Henry Wadsworth Longfellow

Posted: December 5, 2011 in poetry
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Henry Wadsworth Longfellow (February 27, 1807 – March 24, 1882) was an American poet and educator whose works include “Paul Revere’s Ride”, “The Song of Hiawatha”, and “Evangeline”. He was also the first American to translate Dante Alighieri’s “The Divine Comedy” and was one of the five Fireside Poets.


Henry Wadsworth Longfellow in 1868 by Julia Margaret Cameron (1815 – 1879)

Henry Wadsworth Longfellow was born in Portland, Maine, in 1807, and educated at Bowdoin College, where one of his classmates was Nathaniel Hawthorne. He became a national literary figure by the 1850s, and a world-famous personality by the time of his death in 1882. He was a traveler, a linguist, and a romantic who identified with the great traditions of European literature and thought. At the same time, he was rooted in American life and history, which charged his imagination with untried themes and made him ambitious for success.
Was he a great poet? He was certainly a grand poet, and in the public mind the grandest of his day and age. No American poet of any era, it’s safe to say, has been both as awesomely prolific and prodigiously popular. If Walt Whitman, his younger contemporary by a dozen years, is enshrined as the founding father of modern American poetry, Longfellow deserves no less than to be remembered as the native bard who gave mythic dimension to the country’s historical imagination, a national poet of epic sweep and solemn feeling who came along right at the moment when the emerging nation had the most need for one.

A PSALM OF LIFE
By Henry Wadsworth Longfellow (1807-1882)

Tell me not, in mournful numbers,
 Life is but an empty dream!
 For the soul is dead that slumbers,
 And things are not what they seem.

Life is real! Life is earnest!
 And the grave is not its goal;
 Dust thou art, to dust returnest,
 Was not spoken of the soul.

Not enjoyment, and not sorrow,
 Is our destined end or way;
 But to act, that each to-morrow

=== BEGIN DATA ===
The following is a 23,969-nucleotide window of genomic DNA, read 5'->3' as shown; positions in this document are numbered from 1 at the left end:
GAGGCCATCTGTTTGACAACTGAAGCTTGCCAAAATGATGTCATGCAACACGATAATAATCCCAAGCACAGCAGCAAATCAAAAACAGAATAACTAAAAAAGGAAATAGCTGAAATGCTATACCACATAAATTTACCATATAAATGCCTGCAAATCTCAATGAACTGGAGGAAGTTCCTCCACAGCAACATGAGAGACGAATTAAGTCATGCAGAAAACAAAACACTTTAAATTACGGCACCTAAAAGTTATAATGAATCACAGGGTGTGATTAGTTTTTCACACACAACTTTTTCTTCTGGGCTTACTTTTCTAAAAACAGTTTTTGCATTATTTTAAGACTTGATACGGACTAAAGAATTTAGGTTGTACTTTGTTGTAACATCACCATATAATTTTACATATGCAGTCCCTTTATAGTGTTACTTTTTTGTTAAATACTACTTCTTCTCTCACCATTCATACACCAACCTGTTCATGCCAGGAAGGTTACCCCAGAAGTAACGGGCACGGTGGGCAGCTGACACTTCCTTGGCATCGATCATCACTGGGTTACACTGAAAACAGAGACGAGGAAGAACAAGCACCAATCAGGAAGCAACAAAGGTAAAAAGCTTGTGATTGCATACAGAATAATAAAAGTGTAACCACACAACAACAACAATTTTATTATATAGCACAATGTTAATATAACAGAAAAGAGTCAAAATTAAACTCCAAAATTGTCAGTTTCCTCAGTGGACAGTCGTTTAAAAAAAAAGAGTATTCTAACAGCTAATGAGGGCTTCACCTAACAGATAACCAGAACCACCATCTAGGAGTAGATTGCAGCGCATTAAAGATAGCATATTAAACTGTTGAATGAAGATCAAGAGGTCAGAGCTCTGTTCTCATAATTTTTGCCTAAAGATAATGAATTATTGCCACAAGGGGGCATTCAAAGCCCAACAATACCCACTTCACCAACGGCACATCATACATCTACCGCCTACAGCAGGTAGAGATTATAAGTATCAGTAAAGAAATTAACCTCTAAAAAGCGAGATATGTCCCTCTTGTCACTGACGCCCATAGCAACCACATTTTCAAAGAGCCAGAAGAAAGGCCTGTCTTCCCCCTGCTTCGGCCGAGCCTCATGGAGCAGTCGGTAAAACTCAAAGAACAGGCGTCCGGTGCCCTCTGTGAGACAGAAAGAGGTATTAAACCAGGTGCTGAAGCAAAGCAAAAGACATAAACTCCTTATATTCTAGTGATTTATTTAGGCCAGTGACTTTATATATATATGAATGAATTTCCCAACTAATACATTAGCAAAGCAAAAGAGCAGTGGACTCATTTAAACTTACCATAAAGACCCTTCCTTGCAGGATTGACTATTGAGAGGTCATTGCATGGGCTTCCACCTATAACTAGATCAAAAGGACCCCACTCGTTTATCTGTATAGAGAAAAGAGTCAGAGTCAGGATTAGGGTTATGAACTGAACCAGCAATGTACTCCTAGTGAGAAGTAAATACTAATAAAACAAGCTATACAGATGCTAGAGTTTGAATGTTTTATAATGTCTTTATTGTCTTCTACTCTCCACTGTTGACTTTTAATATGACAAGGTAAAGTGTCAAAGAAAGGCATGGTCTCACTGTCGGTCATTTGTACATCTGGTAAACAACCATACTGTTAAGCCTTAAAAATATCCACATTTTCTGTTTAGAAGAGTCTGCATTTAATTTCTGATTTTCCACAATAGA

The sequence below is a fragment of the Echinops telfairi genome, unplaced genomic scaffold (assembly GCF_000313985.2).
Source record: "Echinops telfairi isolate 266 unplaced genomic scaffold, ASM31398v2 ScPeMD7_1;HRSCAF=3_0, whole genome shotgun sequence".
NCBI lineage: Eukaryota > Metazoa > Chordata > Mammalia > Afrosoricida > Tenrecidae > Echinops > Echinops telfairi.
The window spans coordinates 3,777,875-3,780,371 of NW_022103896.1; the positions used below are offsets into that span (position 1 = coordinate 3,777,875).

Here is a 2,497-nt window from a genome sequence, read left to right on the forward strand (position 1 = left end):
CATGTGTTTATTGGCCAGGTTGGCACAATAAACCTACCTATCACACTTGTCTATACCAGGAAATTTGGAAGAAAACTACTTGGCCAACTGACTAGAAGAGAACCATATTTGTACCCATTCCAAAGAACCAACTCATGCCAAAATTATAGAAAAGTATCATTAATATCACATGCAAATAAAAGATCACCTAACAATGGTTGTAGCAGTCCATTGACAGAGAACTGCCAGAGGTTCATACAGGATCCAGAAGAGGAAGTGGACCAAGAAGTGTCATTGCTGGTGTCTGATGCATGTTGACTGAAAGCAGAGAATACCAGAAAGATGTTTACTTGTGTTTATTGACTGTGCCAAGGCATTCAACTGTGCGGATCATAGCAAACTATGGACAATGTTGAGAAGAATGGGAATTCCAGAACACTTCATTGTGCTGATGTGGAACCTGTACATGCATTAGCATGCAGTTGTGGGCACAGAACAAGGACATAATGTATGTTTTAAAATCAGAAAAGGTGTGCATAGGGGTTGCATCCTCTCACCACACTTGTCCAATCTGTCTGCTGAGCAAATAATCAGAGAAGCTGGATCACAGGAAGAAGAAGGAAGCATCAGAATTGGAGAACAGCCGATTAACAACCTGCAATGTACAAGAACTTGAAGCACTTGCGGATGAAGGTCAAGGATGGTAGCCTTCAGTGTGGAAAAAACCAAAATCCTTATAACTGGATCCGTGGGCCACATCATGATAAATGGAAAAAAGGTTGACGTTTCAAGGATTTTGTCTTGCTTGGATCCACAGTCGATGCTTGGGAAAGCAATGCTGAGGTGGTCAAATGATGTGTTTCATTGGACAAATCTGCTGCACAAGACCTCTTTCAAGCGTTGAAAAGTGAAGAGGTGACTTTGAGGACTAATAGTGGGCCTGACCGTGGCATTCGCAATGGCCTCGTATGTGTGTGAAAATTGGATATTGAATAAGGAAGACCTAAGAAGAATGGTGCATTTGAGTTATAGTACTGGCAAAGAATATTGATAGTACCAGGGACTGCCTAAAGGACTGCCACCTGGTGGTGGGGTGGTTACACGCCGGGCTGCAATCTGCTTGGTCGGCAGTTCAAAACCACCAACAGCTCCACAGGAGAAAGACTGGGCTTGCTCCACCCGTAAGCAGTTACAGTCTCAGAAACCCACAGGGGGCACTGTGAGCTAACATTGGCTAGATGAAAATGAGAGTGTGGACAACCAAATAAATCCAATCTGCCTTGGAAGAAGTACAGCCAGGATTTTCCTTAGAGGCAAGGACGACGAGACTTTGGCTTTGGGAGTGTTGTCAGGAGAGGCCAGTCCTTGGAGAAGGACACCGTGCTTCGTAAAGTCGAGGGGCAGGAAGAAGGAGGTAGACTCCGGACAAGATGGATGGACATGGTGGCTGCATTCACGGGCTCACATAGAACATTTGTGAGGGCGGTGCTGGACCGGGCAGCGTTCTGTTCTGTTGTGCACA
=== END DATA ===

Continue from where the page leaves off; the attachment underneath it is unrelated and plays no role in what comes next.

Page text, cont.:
Find us farther than to-day.

Art is long, and Time is fleeting,
 And our hearts, though stout and brave,
 Still, like muffled drums, are beating
 Funeral marches to the grave.

In the world’s broad field of battle,
 In the bivouac of Life,
 Be not like dumb, driven cattle!
 Be a hero in the strife!

Trust no Future, howe’er pleasant!
 Let the dead Past bury its dead!
 Act,–act in the living Present!
 Heart within, and God o’erhead!


Lives of great men all remind us
 We can make our lives sublime,
 And, departing, leave behind us
 Footprints on the sands of time;–

Footprints, that perhaps another,
 Sailing o’er life’s solemn main,
 A forlorn and shipwrecked brother,
 Seeing, shall take heart again.

Let us, then, be up and doing,
 With a heart for any fate;
 Still achieving, still pursuing,
 Learn to labor and to wait.

THE CHILDREN’S HOUR
By Henry Wadsworth Longfellow (1807-1882)

Between the dark and the daylight,
     When the night is beginning to lower,
Comes a pause in the day’s occupations
     That is known as the Children’s Hour.


I hear in the chamber above me
     The patter of little feet,
The sound of a door that is opened,
     And voices soft and sweet.

From my study I see in the lamplight,
     Descending the broad hall-stair,
Grave Alice, and laughing Allegra,
     And Edith with golden hair.

A whisper, and then a silence:
     Yet I know by their merry eyes
They are plotting and planning together
     To take me by surprise.


A sudden rush from the stairway,
     A sudden raid from the hall!
By three doors left unguarded
     They enter my castle wall!

They climb up into my turret
     O’er the arms and back of my chair;
If I try to escape, they surround me;
     They seem to be everywhere.

They almost devour me with kisses,
     Their arms about me entwine,
Till I think of the Bishop of Bingen
     In his Mouse-Tower on the Rhine!


Do you think, O blue-eyed banditti,
     Because you have scaled the wall,
Such an old moustache as I am
     Is not a match for you all?

I have you fast in my fortress,
     And will not let you depart,
But put you down into the dungeons
     In the round-tower of my heart.

And there will I keep you forever,
     Yes, forever and a day,
Till the walls shall crumble to ruin,
     And moulder in dust away!

THE ARROW AND THE SONG
By Henry Wadsworth Longfellow (1807-1882)

I shot an arrow into the air,
 It fell to earth, I knew not where;
 For, so swiftly it flew, the sight
 Could not follow it in its flight.

 I breathed a song into the air,
 It fell to earth, I knew not where;
 For who has sight so keen and strong,
 That it can follow the flight of song?

 Long, long afterward, in an oak
 I found the arrow, still unbroke;
 And the song, from beginning to end,
 I found again in the heart of a friend.

Learn more about Longfellow at Wikipedia http://en.wikipedia.org/wiki/Henry_Wadsworth_Longfellow. See more Longfellow poems http://www.hwlongfellow.org/poems_front.php.

Comments
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